Security concerns continue to hinder deployments of IoT projects within organisations, with IT departments remaining cautious due to issues around protection.
According to 451 Research, 55 per cent of technology executives rank security as a top priority when undertaking IoT initiatives, followed by infrastructure equipment and applications at 39.9 per cent and 39.5 per cent respectively.
Further down the list, big data analytics (38.8 per cent) remains a crucial factor in rollouts, followed by IT staff support (31.2 per cent) and network perimeter technologies (27.8 per cent).
“The nature of IoT deployments make them particularly difficult to secure against cyber threats,” 451 Research vice president of IoT, Brian Partridge, said.
“As industrial equipment is increasingly connected to the Internet for data collection and analysis, enterprises open themselves to the sophisticated world of security intrusions.
“IoT projects often straddle OT/IT domains, which have struggled independently to secure against internal and external threats. When these domains come together driven by IoT, the overall attack surface can increase exponentially.”
Of note to the channel, Partridge said security is a headwind that “must be overcome” to accelerate adoption levels, with business leaders “staying on the sidelines” due to protection concerns.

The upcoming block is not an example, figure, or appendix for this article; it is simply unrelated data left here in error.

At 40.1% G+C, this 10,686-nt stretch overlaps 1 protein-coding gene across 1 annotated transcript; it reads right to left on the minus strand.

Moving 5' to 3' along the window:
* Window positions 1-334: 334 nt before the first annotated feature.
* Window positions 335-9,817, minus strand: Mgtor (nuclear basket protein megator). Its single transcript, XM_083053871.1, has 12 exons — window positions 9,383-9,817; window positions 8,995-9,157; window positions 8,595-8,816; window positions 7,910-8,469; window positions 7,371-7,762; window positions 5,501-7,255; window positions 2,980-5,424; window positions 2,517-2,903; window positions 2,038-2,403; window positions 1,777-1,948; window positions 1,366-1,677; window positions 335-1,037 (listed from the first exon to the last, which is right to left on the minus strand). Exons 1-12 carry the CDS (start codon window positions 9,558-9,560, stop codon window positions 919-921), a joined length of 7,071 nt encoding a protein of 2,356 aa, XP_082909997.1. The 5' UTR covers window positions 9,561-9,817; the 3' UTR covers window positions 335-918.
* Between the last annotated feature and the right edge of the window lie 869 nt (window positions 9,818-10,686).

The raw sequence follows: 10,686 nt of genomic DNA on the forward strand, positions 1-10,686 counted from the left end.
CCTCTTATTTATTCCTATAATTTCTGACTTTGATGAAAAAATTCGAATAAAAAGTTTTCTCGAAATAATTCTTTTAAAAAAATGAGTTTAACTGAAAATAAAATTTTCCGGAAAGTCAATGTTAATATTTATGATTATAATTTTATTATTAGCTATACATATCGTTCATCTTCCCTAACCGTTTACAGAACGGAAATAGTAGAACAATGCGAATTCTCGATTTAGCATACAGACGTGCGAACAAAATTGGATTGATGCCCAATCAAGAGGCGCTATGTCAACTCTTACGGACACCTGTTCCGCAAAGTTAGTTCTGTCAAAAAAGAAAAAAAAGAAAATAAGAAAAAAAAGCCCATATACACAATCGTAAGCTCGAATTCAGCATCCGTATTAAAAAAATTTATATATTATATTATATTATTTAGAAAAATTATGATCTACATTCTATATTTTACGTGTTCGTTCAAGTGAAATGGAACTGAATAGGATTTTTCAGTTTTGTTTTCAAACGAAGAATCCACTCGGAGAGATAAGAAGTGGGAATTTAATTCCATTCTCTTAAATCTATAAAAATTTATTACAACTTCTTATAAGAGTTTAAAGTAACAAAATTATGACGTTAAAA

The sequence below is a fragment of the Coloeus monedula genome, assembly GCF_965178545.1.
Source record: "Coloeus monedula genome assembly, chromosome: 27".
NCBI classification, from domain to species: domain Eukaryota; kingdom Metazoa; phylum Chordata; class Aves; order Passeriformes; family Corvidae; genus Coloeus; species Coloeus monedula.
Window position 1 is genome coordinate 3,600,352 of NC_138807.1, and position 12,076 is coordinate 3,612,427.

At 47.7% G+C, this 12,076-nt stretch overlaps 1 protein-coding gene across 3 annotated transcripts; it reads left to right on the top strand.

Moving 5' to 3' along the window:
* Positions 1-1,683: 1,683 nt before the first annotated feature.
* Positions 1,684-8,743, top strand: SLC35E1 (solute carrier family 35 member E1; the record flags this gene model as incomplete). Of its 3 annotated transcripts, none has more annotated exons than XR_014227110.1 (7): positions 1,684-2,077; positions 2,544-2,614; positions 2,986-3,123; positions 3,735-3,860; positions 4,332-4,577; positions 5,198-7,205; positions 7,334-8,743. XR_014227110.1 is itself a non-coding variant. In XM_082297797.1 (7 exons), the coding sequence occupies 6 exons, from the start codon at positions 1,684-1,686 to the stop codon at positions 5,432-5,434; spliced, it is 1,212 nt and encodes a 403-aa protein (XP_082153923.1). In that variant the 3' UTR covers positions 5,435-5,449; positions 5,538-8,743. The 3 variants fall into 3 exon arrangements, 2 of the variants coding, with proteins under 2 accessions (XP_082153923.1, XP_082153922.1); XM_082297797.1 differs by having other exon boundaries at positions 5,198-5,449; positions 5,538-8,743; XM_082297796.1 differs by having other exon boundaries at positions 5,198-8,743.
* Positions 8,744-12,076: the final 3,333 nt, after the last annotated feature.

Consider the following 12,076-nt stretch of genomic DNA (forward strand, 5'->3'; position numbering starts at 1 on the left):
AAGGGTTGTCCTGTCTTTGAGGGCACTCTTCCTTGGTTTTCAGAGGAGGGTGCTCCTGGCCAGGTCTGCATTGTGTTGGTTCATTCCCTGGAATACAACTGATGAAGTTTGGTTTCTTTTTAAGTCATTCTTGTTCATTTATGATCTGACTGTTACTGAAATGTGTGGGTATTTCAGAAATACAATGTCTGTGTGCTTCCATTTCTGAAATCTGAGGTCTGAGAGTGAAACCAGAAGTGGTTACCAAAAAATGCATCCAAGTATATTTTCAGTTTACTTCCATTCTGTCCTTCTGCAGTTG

“They believe the risks are still too high against potential returns, but for those that do initiate IoT projects, security is still a top priority,” Partridge added.
With enterprise organisations valuing security capabilities as the main reason for choosing a commercial IoT platform, 58 per cent of IT professionals also rank it as the top attribute in choosing a vendor or partner.
Furthermore, customers ranks technical support and expertise as key (57 per cent), backed up by long-term viability (47 per cent).
From a competitive differentiator standpoint, businesses predominantly seek value for money (46 per cent), innovation (45 per cent) and business outcomes (39 per cent), rounded off by an ability to display strategic vision (34 per cent), a network of partners (25 per cent) and breadth of product portfolio (25 per cent).
Delving deeper, and according to an IoT Workloads survey, enterprises ranked the IoT attack vectors that most concerned them.
At the top of this list were poor authentication of IoT endpoints such as sensors and network modules (64.3 per cent), unsecured enterprise IoT applications (63 per cent) and vulnerabilities in how end users access their IoT devices and applications.
So where’s the opportunity for IoT providers?
“The silver lining in all of this is that IoT security breaches have raised overall awareness of the issues and consequences when ‘things’ go wrong,” Partridge added. “It’s also raised the bar for suppliers who are increasingly fighting for deals based on their security cred.
“There is still a need for trusted actors that can bring IoT security together holistically for customers.”